Fans of Simon Mayo and Mark Kermode’s film review programme (us included) may have noticed that the pair have been touring the past few weeks. Their Movie Doctors events have brought their on-air movie chats to venues around the UK. And there’s the small matter of a brand new book, that they’ve authored together.
We got to chat to Simon and Mark about it. And here’s how it went…I was thinking that if I was as good as Simon Mayo, I’d have a really good opening question that would relax you both, and get you to explain a bit about your book. In lieu of me being that good, could you do that bit for me?
Mark Kermode: [Laughs]
Simon Mayo: Is that an opening question?
Told you. I’m not up to your standard. How should I have done it?
MK: The opening question from Simon would have been, ‘Simon and Mark, tell me a little bit about the book’.
SM: That’s right. You just have to have an open, bland question and see where it goes.
I can do that. Shall I try that again?
Simon and Mark, could you tell me a little bit about the book?
SM: Oh right! Yeah, well, okay… good question.
It came about because many years ago, everyone knows that Mark worked for many years to get a PhD. Therefore, he’s a Doctor. When I got given one by Warwick University, just because they wanted to give me a honorary degree, I referred to it in passing. Within a week, someone had talked about the Movie Doctors, and then it sort of disappeared because we’ve got too many other catchphrases knocking around!
Then we wanted to do some live shows, that were clearly not going to be radio shows. Nobody was going to be on the radio. We just resurrected it, and thought the medical analogy was worth running with, as it applied to so many different areas.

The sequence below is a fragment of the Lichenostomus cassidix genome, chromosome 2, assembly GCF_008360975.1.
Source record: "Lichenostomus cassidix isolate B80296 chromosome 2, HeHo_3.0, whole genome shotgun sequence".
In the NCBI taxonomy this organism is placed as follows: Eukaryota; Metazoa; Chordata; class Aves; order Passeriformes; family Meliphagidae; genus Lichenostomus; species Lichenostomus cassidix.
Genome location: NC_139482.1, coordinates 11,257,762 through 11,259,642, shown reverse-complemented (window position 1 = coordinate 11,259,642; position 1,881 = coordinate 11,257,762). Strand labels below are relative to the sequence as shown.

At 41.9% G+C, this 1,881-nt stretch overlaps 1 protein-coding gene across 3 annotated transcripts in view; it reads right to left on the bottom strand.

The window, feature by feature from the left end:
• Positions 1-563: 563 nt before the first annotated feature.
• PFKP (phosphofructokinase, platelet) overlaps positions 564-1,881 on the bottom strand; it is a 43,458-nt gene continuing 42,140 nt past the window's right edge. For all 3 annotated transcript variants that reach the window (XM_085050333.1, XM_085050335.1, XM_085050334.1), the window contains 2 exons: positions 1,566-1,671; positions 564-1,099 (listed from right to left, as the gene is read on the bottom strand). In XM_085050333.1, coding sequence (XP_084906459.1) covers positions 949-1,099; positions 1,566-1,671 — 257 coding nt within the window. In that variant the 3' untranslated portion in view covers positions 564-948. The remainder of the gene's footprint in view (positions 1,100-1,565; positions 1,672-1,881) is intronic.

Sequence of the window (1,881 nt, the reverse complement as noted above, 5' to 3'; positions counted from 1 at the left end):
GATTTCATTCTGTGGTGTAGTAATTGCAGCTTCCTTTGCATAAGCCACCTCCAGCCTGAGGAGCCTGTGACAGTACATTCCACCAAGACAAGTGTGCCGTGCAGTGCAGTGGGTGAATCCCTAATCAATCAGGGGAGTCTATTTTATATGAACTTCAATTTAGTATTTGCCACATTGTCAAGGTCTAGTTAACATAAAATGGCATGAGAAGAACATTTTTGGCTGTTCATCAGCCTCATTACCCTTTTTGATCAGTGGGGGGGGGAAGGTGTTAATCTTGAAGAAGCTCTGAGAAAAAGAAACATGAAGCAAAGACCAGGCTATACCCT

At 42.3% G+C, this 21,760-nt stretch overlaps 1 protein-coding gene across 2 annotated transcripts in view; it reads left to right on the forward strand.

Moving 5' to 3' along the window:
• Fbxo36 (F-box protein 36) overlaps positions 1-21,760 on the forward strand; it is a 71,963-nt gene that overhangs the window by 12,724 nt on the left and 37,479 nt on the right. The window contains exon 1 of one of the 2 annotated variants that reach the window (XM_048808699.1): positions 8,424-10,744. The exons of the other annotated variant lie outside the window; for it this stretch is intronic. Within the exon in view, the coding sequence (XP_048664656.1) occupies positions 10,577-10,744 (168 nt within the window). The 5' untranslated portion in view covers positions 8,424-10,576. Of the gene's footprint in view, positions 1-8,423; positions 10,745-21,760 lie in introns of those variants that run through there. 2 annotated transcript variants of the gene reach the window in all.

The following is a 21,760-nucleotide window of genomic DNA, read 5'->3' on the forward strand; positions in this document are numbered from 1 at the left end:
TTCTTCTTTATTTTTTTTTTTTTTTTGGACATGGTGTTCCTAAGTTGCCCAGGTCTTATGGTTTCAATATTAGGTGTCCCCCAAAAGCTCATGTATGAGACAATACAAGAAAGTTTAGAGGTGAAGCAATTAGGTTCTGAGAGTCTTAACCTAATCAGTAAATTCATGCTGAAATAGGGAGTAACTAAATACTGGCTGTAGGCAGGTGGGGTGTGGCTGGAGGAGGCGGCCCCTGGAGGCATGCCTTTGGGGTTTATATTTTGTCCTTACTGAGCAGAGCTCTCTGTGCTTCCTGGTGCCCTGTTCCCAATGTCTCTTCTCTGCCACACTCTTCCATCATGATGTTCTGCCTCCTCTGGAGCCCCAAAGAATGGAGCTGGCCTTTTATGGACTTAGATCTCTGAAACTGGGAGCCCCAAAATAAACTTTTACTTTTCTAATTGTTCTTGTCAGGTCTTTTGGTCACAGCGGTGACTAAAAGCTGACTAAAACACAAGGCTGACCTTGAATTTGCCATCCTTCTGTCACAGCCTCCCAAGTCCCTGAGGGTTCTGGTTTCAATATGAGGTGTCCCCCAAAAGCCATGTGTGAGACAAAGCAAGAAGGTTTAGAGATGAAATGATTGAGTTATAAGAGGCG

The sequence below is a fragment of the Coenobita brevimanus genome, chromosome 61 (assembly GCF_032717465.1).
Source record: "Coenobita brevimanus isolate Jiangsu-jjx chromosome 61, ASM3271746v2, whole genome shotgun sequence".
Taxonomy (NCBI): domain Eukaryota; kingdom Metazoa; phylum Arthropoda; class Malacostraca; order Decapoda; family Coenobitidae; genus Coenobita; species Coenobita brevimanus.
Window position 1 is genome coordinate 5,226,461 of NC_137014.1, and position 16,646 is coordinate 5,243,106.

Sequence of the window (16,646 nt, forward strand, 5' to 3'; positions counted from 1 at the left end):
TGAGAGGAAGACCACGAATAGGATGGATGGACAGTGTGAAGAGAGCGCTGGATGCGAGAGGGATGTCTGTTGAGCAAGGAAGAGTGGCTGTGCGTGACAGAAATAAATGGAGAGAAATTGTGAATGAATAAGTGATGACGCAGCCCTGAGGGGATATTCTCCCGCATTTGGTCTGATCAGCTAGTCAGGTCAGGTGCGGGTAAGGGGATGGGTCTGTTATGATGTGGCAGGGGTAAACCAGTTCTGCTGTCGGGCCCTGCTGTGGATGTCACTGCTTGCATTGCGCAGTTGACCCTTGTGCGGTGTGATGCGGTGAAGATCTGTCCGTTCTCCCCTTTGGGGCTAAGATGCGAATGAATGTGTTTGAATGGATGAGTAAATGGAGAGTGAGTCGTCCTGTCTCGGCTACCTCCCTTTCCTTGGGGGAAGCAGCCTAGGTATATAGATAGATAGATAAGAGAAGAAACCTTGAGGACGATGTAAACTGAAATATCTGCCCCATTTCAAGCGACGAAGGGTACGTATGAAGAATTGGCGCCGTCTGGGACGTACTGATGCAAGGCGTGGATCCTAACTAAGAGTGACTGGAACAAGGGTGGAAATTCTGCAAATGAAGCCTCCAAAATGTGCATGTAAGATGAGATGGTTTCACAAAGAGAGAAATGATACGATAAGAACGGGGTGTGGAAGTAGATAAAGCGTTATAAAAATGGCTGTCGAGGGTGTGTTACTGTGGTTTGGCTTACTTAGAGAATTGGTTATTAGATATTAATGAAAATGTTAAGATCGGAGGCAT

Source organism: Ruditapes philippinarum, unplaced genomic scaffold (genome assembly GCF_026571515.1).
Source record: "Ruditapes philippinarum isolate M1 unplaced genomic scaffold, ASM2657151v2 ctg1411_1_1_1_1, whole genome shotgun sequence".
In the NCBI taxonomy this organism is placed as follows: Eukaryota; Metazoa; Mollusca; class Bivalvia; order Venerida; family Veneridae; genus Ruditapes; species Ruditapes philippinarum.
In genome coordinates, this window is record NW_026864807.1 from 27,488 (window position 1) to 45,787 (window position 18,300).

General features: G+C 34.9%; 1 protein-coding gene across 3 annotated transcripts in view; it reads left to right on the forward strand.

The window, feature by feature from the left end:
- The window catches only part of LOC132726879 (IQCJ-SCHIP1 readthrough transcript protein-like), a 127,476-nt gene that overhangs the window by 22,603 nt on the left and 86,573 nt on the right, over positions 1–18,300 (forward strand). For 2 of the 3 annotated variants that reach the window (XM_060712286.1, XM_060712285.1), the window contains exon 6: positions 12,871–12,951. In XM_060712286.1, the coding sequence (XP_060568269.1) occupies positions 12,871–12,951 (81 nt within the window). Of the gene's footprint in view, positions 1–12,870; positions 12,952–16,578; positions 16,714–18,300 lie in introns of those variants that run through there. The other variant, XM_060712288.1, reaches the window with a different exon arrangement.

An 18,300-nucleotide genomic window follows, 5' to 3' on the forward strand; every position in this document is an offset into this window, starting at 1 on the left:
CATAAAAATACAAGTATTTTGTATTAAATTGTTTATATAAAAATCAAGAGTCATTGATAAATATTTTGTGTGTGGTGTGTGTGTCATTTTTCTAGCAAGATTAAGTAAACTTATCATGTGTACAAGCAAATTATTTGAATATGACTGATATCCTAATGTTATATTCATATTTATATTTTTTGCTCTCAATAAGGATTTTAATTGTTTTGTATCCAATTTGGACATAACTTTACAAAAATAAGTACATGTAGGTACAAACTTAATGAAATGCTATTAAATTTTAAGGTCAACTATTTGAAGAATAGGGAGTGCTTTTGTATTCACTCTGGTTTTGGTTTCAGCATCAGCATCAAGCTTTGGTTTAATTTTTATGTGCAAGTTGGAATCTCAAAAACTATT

That’s my very long, boring answer. Here’s Mark’s version!
MK: That’s pretty much correct. It was a couple of years ago that we wanted to do the live shows, where we talked to audiences about films. One of the things that we learned from the radio show was the way in which people watch films, and the reason they watch them, is very diverse. We like the fact that we’re just having a conversation with an audience.
We had to have some structure to it. And because the Movie Doctors joke had been around for a little while we said why don’t we do that? Why don’t we do it like a clinic?
What we wanted to talk about was the way in which movies affect people. I’m a film critic, so my side of it tends to be more earthy. But we were very interested in talking to audiences about what movies meant to them. So the idea of the Movie Doctors stage show, which is what this all came from, was we’d do a show, and talk about that. How do movies make you feel better or worse? How do they excite you?
And of course what happened, as is so often the case, is we did a couple of shows – more than a couple – and people brought along ideas. The ideas were much better than the ones we’d had originally. So we though that’s quite doable. People wanted to talk about the way in which they’d used films to cheer them up, or how films had made them cry. And so from that, we sort of decided we’d write a book.
Has this been a long time coming?